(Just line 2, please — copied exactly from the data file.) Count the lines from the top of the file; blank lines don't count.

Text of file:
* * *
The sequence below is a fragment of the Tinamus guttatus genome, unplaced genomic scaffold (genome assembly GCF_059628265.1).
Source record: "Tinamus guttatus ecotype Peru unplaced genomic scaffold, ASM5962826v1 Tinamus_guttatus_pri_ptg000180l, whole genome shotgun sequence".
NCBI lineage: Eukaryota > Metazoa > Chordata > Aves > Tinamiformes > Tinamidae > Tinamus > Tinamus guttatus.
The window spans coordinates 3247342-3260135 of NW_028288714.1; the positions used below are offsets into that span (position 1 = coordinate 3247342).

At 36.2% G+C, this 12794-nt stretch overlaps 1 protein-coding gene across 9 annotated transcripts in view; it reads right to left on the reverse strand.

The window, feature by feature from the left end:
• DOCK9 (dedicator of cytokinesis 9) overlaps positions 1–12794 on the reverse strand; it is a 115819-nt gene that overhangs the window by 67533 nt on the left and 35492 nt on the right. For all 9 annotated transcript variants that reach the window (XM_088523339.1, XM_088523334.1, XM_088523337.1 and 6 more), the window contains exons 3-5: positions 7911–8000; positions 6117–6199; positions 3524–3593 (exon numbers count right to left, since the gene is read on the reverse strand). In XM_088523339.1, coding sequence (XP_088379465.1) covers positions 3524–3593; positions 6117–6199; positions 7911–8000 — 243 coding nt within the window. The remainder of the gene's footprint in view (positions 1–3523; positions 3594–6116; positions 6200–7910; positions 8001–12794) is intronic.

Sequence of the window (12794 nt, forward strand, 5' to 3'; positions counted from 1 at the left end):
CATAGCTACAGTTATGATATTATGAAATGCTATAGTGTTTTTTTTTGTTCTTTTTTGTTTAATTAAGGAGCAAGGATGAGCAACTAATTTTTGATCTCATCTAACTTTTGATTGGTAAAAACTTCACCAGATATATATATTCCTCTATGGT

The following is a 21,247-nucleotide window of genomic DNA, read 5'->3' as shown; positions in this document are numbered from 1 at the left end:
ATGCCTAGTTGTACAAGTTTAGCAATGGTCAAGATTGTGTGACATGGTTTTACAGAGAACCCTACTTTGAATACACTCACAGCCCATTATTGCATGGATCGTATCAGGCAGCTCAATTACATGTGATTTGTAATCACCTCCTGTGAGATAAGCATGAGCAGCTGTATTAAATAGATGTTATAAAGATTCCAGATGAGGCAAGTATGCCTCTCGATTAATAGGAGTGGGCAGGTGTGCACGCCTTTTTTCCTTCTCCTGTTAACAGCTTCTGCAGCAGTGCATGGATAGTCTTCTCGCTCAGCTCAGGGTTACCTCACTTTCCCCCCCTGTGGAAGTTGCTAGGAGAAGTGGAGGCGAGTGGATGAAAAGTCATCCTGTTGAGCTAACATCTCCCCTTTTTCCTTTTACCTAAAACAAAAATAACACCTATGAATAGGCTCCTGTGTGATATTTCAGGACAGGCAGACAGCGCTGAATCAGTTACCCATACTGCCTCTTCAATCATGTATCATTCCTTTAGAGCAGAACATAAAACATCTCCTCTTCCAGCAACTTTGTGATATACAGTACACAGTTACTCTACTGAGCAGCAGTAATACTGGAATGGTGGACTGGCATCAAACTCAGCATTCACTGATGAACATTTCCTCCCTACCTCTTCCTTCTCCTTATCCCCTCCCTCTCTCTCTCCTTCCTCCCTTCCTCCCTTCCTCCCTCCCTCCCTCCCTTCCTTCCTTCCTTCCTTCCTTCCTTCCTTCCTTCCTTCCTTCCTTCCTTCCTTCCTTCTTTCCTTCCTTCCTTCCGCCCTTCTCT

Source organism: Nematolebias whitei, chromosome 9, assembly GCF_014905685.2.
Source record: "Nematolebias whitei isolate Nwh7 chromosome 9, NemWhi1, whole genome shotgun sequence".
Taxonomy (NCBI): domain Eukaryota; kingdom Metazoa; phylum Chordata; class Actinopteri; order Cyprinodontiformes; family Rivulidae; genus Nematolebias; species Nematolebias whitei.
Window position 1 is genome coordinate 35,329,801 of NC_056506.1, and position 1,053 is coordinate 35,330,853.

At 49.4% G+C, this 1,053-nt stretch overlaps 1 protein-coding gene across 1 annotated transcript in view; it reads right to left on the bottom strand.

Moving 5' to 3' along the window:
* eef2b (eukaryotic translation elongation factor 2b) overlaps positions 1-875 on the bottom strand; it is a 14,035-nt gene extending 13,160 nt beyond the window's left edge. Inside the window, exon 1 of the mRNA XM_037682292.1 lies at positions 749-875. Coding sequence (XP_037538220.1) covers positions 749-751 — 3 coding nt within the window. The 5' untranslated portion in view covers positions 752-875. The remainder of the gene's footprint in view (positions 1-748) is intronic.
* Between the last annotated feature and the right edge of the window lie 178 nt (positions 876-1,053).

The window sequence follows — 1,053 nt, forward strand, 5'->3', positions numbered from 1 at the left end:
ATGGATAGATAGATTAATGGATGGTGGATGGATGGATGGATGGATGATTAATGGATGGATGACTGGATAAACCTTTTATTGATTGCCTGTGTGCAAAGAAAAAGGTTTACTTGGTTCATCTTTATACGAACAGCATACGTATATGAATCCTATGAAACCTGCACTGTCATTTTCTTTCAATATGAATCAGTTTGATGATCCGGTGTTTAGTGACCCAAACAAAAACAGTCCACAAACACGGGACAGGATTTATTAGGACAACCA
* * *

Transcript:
Source record: "Tinamus guttatus ecotype Peru unplaced genomic scaffold, ASM5962826v1 Tinamus_guttatus_pri_ptg000180l, whole genome shotgun sequence".